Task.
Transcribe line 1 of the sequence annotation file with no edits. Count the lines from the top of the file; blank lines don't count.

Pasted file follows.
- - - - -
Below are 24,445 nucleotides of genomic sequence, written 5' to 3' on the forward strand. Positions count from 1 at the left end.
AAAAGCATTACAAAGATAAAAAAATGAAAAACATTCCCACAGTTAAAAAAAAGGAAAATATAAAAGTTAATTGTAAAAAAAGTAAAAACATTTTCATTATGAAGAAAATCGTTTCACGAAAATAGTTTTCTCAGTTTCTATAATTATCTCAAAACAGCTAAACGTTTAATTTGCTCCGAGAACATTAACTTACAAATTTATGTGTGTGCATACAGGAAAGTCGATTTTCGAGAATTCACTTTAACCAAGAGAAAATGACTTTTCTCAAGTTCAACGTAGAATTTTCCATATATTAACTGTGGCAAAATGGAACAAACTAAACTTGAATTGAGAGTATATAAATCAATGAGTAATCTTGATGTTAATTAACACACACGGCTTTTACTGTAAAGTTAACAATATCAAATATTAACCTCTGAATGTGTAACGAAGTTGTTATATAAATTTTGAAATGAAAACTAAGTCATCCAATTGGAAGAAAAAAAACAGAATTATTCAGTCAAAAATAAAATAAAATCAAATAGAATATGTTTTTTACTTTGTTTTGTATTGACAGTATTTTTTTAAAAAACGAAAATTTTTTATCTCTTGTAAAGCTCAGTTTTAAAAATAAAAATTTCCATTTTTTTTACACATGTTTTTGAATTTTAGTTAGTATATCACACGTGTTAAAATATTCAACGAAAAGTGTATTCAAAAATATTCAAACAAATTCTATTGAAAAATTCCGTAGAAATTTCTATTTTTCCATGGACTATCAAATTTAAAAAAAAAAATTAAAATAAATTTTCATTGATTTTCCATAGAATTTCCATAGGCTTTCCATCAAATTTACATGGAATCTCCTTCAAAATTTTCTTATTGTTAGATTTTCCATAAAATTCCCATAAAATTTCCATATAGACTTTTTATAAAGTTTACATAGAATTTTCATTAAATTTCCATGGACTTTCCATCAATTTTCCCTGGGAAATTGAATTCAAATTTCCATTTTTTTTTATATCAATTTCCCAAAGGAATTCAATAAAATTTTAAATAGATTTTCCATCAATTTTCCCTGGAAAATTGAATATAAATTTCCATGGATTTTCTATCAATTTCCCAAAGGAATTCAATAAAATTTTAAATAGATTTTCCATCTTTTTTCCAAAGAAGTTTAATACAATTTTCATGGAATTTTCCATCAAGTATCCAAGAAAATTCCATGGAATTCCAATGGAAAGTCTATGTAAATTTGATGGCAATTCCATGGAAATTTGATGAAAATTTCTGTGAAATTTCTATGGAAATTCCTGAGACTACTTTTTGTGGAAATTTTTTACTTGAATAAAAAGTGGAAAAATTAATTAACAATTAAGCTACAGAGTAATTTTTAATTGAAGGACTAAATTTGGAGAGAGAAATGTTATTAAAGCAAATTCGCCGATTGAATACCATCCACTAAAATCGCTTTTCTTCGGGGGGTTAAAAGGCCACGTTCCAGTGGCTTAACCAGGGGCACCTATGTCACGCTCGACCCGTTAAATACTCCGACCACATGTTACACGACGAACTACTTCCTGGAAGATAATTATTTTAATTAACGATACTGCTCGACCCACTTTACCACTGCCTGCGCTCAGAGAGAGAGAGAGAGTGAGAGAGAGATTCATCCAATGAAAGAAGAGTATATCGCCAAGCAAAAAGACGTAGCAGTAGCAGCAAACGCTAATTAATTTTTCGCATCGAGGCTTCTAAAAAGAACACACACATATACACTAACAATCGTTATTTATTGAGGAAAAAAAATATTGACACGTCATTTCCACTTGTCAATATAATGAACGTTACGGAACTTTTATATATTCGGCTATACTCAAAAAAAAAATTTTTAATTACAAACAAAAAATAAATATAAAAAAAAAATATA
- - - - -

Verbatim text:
Below are 24,445 nucleotides of genomic sequence, written 5' to 3' on the forward strand. Positions count from 1 at the left end.